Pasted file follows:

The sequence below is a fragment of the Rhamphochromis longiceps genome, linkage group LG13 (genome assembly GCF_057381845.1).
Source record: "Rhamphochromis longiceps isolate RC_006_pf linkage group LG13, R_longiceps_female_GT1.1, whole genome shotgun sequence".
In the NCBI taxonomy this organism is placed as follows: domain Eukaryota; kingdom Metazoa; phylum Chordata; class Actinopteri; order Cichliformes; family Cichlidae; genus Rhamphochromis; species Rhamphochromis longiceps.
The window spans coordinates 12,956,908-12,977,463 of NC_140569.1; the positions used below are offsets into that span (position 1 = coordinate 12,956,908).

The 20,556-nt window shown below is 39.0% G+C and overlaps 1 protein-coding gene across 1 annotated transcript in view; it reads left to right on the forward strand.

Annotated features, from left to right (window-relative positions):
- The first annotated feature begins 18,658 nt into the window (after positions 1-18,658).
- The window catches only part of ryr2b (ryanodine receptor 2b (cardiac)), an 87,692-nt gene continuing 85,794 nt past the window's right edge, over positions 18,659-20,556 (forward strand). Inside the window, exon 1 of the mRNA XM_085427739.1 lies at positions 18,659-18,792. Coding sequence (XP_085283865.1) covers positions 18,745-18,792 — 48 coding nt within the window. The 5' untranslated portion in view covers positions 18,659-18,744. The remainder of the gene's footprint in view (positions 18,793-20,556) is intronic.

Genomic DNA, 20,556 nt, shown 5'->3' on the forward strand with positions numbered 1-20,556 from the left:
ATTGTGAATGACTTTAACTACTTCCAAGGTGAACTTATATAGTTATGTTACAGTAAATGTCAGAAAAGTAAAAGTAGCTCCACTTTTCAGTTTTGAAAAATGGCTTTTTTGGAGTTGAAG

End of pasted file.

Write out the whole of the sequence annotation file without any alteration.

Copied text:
The sequence below is a fragment of the Rhamphochromis longiceps genome, linkage group LG13 (genome assembly GCF_057381845.1).
Source record: "Rhamphochromis longiceps isolate RC_006_pf linkage group LG13, R_longiceps_female_GT1.1, whole genome shotgun sequence".
In the NCBI taxonomy this organism is placed as follows: domain Eukaryota; kingdom Metazoa; phylum Chordata; class Actinopteri; order Cichliformes; family Cichlidae; genus Rhamphochromis; species Rhamphochromis longiceps.
The window spans coordinates 12,956,908-12,977,463 of NC_140569.1; the positions used below are offsets into that span (position 1 = coordinate 12,956,908).

The 20,556-nt window shown below is 39.0% G+C and overlaps 1 protein-coding gene across 1 annotated transcript in view; it reads left to right on the forward strand.

Annotated features, from left to right (window-relative positions):
- The first annotated feature begins 18,658 nt into the window (after positions 1-18,658).
- The window catches only part of ryr2b (ryanodine receptor 2b (cardiac)), an 87,692-nt gene continuing 85,794 nt past the window's right edge, over positions 18,659-20,556 (forward strand). Inside the window, exon 1 of the mRNA XM_085427739.1 lies at positions 18,659-18,792. Coding sequence (XP_085283865.1) covers positions 18,745-18,792 — 48 coding nt within the window. The 5' untranslated portion in view covers positions 18,659-18,744. The remainder of the gene's footprint in view (positions 18,793-20,556) is intronic.

Genomic DNA, 20,556 nt, shown 5'->3' on the forward strand with positions numbered 1-20,556 from the left:
ATTGTGAATGACTTTAACTACTTCCAAGGTGAACTTATATAGTTATGTTACAGTAAATGTCAGAAAAGTAAAAGTAGCTCCACTTTTCAGTTTTGAAAAATGGCTTTTTTGGAGTTGAAG